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Chapter 2


Frank Stone slammed the door behind him. Giovanna looked up at him from the table where she was going over some of the Committee's paperwork—the interminable minutes of one of Massimo's interminable theory workshops, from the looks—and her face suddenly grew pensive.

Uh, oh, Frank thought. Shouldn't bring it home with me. He forced himself to take a deep breath and stand up straight, relax. "Sorry," he said. "Been talking with your dad again."

"I hope it wasn't too bad, this time?"

Frank chuckled, feeling his bad mood evaporate. "I guess we're sort of feeding off each other a bit. Massimo's no help, either. He gets all prickly and defensive about everything, these days."

"What was it about?"

Frank waved it away and went over to pour himself a glass of wine. "Wasn't anything, really."

"Then why could I hear you from three floors above?" The tone of her voice was . . . ambivalent.

Not that Frank could blame her. She'd been Daddy's Little Girl when they'd met, on the very day that Frank first arrived in Venice, and then she and Frank had fallen head-over-heels in love. After that there'd been all that stuff that had happened when they went to try to rescue Galileo, although describing it as just "stuff" was on a par with describing the Civil War as a bit of a disagreement—which had somehow managed to culminate in their wedding.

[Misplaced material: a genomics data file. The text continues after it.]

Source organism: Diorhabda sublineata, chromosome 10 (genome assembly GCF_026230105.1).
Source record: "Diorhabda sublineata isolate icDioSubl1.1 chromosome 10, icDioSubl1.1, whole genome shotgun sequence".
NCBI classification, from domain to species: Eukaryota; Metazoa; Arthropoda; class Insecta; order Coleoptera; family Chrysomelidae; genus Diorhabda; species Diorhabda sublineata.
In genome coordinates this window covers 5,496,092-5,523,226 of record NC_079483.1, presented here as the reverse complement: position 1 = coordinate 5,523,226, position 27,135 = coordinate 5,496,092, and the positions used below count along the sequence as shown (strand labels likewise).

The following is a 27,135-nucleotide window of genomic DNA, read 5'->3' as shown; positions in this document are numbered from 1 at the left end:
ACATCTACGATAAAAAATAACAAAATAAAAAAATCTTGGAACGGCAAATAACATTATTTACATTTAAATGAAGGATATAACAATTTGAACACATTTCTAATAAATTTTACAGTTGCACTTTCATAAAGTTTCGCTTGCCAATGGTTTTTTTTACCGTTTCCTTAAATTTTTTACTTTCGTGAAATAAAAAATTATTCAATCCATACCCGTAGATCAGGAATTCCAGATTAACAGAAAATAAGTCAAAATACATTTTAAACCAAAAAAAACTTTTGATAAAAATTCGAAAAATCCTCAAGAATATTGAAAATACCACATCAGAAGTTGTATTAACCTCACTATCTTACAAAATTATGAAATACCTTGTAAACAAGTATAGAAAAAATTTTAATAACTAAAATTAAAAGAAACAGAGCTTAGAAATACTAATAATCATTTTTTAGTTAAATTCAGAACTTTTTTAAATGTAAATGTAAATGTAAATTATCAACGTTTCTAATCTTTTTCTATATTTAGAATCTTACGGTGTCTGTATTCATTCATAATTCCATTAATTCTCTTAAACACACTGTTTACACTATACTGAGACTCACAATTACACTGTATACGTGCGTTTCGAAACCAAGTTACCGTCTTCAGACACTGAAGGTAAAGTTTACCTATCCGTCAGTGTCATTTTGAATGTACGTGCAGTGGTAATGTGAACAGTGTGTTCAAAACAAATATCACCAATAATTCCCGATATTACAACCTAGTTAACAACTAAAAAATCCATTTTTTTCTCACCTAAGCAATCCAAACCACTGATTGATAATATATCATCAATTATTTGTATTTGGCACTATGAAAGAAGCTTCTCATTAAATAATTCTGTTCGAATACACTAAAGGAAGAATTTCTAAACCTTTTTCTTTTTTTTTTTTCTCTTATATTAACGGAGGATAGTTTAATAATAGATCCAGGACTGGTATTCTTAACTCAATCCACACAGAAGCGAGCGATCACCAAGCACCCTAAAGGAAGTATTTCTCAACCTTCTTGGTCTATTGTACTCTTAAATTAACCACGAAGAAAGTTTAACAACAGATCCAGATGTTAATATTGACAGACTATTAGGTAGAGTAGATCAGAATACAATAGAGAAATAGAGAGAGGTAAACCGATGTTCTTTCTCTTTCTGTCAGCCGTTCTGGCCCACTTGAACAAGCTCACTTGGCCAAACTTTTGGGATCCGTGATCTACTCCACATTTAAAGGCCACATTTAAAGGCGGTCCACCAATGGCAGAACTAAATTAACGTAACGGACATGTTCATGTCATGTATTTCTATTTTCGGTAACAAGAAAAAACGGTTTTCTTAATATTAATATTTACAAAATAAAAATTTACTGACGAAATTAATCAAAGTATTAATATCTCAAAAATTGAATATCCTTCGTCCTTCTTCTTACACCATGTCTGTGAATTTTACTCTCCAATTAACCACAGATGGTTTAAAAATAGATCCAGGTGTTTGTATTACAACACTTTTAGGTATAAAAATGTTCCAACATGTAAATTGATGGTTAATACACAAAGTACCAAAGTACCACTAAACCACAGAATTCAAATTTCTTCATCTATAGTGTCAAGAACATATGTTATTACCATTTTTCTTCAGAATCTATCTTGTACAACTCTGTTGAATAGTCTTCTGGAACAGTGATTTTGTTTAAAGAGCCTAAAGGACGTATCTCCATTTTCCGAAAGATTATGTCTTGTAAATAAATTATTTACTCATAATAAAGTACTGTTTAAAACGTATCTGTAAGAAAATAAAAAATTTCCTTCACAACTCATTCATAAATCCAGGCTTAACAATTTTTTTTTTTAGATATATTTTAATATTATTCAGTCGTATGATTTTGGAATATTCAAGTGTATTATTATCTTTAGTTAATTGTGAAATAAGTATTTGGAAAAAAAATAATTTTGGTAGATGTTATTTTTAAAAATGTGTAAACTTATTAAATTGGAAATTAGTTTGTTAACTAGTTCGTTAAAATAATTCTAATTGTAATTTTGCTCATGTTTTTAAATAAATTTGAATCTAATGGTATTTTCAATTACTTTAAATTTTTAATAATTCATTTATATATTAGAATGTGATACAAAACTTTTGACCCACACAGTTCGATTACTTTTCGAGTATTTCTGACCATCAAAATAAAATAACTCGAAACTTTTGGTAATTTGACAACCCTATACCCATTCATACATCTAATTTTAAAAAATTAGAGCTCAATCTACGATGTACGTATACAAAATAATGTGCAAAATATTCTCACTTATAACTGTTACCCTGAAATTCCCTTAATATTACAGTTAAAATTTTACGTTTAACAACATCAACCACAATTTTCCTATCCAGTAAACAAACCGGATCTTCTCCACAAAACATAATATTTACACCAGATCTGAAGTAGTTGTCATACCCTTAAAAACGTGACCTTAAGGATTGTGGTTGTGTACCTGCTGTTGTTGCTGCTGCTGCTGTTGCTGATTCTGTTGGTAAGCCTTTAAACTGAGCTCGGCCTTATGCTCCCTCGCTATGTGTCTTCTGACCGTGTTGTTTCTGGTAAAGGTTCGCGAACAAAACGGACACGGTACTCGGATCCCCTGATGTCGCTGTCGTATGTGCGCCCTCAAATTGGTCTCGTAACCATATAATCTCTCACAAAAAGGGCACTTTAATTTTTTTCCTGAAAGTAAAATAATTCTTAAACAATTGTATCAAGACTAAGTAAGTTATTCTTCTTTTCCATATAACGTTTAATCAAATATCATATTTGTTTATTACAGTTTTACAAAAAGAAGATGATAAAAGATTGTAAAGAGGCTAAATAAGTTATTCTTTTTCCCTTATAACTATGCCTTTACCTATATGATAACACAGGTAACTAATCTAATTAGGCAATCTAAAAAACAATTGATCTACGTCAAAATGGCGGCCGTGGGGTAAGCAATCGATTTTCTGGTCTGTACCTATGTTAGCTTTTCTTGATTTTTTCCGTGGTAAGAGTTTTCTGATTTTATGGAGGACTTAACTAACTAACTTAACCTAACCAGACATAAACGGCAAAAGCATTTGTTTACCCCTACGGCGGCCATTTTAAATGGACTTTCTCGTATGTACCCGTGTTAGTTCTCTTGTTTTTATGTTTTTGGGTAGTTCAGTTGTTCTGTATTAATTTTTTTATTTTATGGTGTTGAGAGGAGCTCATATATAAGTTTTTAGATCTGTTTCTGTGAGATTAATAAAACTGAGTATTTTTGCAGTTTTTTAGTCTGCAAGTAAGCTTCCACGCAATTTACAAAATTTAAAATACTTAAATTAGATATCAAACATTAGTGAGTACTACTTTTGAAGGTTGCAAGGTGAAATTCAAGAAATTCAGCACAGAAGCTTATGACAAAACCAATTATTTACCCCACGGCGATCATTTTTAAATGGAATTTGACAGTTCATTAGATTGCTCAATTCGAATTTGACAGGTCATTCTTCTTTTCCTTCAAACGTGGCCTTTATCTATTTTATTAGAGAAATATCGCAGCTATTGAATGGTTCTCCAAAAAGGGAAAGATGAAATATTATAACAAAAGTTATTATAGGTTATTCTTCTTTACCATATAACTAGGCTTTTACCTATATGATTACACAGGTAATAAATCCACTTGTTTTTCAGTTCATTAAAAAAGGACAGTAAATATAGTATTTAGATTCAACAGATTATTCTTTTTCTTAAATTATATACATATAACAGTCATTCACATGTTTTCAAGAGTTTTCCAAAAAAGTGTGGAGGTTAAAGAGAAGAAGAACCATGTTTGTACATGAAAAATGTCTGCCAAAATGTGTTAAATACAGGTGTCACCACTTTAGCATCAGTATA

Now they were settling down to as near a normal married life as you could get in a family that was still doing most of the work of the Committees of Correspondence in Italy, work that was organized on traditional Marcoli family principles. Everyone pulling in three directions at once, followed by a huge argument.

And when it came to arguing, the Marcolis were Italian to the bone. Frank had tried sweet reason a few times—and the mess that that had gotten him into was still causing minor political shockwaves—and had slowly found himself going native in fine style, complete with full volume and waving arms.

Usually at Messer Marcoli, Senior, Antonio of that ilk, a man who'd very nearly made himself seventeenth-century Italy's own John Brown, hanging after Harper's Ferry included. Injury had kept him off that particular mission, which would then have failed if they hadn't happened to have had a mad Frenchman along to supply, with hindsight, most of the planning and, just to put the cherry on the top of it, an assassination attempt on the pope.

Frank wondered what his own dad would have made of it. He certainly wouldn't have approved of making Giovanna suffer the spectacle of the two guys she cared most about, her father and her husband, getting in to blazing rows about . . .

What had it been this time? Frank was already having trouble remembering how it started, but he seemed to recall something about organizing the soccer league.